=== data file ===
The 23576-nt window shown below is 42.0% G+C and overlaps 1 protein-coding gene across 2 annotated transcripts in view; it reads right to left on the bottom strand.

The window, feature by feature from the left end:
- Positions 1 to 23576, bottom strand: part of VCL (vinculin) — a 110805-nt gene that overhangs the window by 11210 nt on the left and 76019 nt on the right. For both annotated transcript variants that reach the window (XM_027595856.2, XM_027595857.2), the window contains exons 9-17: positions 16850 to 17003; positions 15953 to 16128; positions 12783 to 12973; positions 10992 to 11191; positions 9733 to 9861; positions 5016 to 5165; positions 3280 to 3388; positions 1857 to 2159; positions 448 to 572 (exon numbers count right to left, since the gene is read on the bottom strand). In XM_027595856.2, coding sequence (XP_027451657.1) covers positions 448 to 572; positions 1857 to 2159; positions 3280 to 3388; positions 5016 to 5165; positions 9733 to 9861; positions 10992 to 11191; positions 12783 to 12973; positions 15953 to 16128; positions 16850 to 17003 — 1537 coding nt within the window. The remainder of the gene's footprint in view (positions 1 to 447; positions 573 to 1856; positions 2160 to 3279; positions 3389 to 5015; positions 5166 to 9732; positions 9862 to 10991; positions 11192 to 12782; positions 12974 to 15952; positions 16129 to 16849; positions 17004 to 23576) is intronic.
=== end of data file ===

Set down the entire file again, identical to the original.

The 23576-nt window shown below is 42.0% G+C and overlaps 1 protein-coding gene across 2 annotated transcripts in view; it reads right to left on the bottom strand.

The window, feature by feature from the left end:
- Positions 1 to 23576, bottom strand: part of VCL (vinculin) — a 110805-nt gene that overhangs the window by 11210 nt on the left and 76019 nt on the right. For both annotated transcript variants that reach the window (XM_027595856.2, XM_027595857.2), the window contains exons 9-17: positions 16850 to 17003; positions 15953 to 16128; positions 12783 to 12973; positions 10992 to 11191; positions 9733 to 9861; positions 5016 to 5165; positions 3280 to 3388; positions 1857 to 2159; positions 448 to 572 (exon numbers count right to left, since the gene is read on the bottom strand). In XM_027595856.2, coding sequence (XP_027451657.1) covers positions 448 to 572; positions 1857 to 2159; positions 3280 to 3388; positions 5016 to 5165; positions 9733 to 9861; positions 10992 to 11191; positions 12783 to 12973; positions 15953 to 16128; positions 16850 to 17003 — 1537 coding nt within the window. The remainder of the gene's footprint in view (positions 1 to 447; positions 573 to 1856; positions 2160 to 3279; positions 3389 to 5015; positions 5166 to 9732; positions 9862 to 10991; positions 11192 to 12782; positions 12974 to 15952; positions 16129 to 16849; positions 17004 to 23576) is intronic.